SAFETY HARBOR — City firefighters have a new helper standing at the ready outside Fire Station 52 on Main Street.
Brooklyn, a 9-foot-tall Dalmatian made of recycled steel, wears scuffed yellow boots and wields a fire axe. His collar tag reads: SAVE DOG SAVE.
Brooklyn is the second piece of public art installed in Safety Harbor this week. The first, Rock-ET Man, a sculpture by stone carver C.R. Gray, was erected at the Safety Harbor Museum and Cultural Center on Bayshore Boulevard on Monday.
It took seven men to unload Brooklyn from a semitrailer truck Monday. The big dog's story spans three states and 12 years.
Brooklyn was made by Chicago artist Mitch Levin, who runs High Voltage Studio there with his wife, Susie. The Dalmatian is a tribute to New York City firefighters and paramedics who fought to save lives on 9/11.
"It was an incredibly negative event, but I wanted Brooklyn to be positive," said Levin, who fashions dogs from melted bass drums. "I want him to represent love, courage, hope."
Brooklyn, named after the home borough of Levin's stepfather, an emergency room doctor, made his way to Safety Harbor through local artist Todd Ramquist. Levin and Ramquist are longtime friends. Six months ago when Safety Harbor issued a call for public art, Ramquist called Levin.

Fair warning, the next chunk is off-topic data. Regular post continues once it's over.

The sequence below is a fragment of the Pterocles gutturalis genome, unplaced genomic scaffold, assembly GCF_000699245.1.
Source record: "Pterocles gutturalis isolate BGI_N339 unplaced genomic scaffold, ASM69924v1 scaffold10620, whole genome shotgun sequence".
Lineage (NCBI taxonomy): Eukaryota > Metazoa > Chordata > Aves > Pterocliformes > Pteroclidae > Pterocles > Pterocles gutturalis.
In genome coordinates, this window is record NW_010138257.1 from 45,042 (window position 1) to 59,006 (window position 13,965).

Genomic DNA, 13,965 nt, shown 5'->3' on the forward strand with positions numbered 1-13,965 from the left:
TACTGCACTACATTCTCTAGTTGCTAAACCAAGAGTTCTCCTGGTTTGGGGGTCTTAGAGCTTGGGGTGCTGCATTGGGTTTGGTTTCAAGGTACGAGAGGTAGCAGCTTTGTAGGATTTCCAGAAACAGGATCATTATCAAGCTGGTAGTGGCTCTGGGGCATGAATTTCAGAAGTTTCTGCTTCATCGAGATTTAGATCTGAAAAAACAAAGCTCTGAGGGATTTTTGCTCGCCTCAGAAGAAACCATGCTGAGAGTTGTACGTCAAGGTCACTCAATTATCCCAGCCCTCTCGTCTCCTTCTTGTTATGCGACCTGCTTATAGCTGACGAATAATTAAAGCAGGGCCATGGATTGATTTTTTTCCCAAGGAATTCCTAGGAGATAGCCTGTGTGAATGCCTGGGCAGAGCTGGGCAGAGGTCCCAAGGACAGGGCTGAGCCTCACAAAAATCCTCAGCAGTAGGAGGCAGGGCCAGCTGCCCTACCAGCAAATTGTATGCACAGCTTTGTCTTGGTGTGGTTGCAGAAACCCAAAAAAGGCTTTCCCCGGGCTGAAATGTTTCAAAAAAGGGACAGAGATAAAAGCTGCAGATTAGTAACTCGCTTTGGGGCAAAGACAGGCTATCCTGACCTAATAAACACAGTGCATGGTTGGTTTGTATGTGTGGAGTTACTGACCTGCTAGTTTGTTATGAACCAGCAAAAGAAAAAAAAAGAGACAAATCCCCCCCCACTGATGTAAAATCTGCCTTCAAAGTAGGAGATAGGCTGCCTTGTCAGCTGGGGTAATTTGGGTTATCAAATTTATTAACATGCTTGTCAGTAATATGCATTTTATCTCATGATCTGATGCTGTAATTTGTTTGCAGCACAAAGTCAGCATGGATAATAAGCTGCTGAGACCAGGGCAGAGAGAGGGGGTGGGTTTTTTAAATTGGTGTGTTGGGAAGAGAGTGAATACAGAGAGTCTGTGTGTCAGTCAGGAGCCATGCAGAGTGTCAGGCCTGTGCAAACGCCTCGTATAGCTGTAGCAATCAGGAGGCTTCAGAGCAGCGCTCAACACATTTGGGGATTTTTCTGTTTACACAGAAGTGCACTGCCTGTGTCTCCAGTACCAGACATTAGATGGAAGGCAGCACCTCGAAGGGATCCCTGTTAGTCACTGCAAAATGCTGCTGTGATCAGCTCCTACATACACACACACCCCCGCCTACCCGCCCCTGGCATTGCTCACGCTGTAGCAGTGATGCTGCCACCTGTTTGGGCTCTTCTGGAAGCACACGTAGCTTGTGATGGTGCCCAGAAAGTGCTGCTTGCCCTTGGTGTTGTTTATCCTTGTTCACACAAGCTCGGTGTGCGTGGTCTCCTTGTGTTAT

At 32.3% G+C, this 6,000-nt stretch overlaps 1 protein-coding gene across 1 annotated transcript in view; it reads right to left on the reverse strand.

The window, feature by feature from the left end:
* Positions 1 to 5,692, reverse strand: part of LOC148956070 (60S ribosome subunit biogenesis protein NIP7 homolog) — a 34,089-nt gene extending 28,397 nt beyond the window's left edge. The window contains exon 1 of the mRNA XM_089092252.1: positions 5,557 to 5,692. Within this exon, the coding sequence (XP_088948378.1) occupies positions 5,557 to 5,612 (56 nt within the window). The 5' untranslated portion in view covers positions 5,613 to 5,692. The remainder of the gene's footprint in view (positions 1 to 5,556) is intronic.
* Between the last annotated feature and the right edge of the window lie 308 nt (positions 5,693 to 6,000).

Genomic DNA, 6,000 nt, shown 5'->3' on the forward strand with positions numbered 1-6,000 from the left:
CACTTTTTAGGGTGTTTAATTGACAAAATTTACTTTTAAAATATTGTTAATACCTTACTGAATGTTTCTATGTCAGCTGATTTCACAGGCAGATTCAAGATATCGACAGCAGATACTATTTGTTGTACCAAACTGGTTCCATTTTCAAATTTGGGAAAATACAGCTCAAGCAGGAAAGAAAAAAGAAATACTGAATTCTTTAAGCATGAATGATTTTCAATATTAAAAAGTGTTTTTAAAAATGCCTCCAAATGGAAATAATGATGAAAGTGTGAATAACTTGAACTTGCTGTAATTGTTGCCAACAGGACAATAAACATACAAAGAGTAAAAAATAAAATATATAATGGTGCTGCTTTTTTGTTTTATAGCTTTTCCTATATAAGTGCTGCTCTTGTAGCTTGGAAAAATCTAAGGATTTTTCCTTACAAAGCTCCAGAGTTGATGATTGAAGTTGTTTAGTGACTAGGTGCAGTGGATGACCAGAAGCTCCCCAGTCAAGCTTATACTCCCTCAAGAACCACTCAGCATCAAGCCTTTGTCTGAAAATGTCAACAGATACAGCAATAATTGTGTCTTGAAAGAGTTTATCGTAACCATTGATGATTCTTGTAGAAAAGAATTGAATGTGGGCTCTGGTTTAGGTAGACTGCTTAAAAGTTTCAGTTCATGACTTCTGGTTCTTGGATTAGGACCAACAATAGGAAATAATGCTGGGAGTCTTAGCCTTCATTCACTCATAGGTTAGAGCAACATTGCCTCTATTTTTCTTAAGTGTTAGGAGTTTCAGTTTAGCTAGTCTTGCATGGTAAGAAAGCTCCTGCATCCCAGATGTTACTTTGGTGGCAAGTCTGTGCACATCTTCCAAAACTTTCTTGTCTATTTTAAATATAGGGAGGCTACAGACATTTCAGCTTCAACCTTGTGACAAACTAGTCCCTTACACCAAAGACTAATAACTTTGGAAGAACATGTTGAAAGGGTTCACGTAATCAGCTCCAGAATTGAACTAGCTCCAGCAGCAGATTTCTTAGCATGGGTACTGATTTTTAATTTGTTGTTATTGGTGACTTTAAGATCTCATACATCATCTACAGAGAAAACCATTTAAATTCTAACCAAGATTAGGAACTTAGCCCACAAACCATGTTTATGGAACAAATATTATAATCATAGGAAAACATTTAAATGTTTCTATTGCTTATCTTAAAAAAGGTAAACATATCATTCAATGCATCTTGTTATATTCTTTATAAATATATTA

Brooklyn, Ramquist thought, would be perfect: A fire dog for the fire house.
Levin sent photos, and the city's public art committee voted to post the Dalmatian between the fire station and City Hall on Main Street.
Ramquist, who is involved with creating the Safety Harbor Art & Music Center, gave Brooklyn a sponge bath Tuesday.
"Probably 20 people rolled down their windows and yelled, 'Great work!' or 'That makes me happy!'" he said. "People walking their dogs stopped and took photos. The art is playful and interactive."
Brooklyn, donated by Levin, will remain at his post at the fire station until December. After that, he will be moved to his permanent home in the Art & Music Center, which is scheduled to open by Christmas.
Danielle Paquette can be reached at [email protected] or (727) 445-4224. To write a letter to the editor, go to tampabay.com/letters.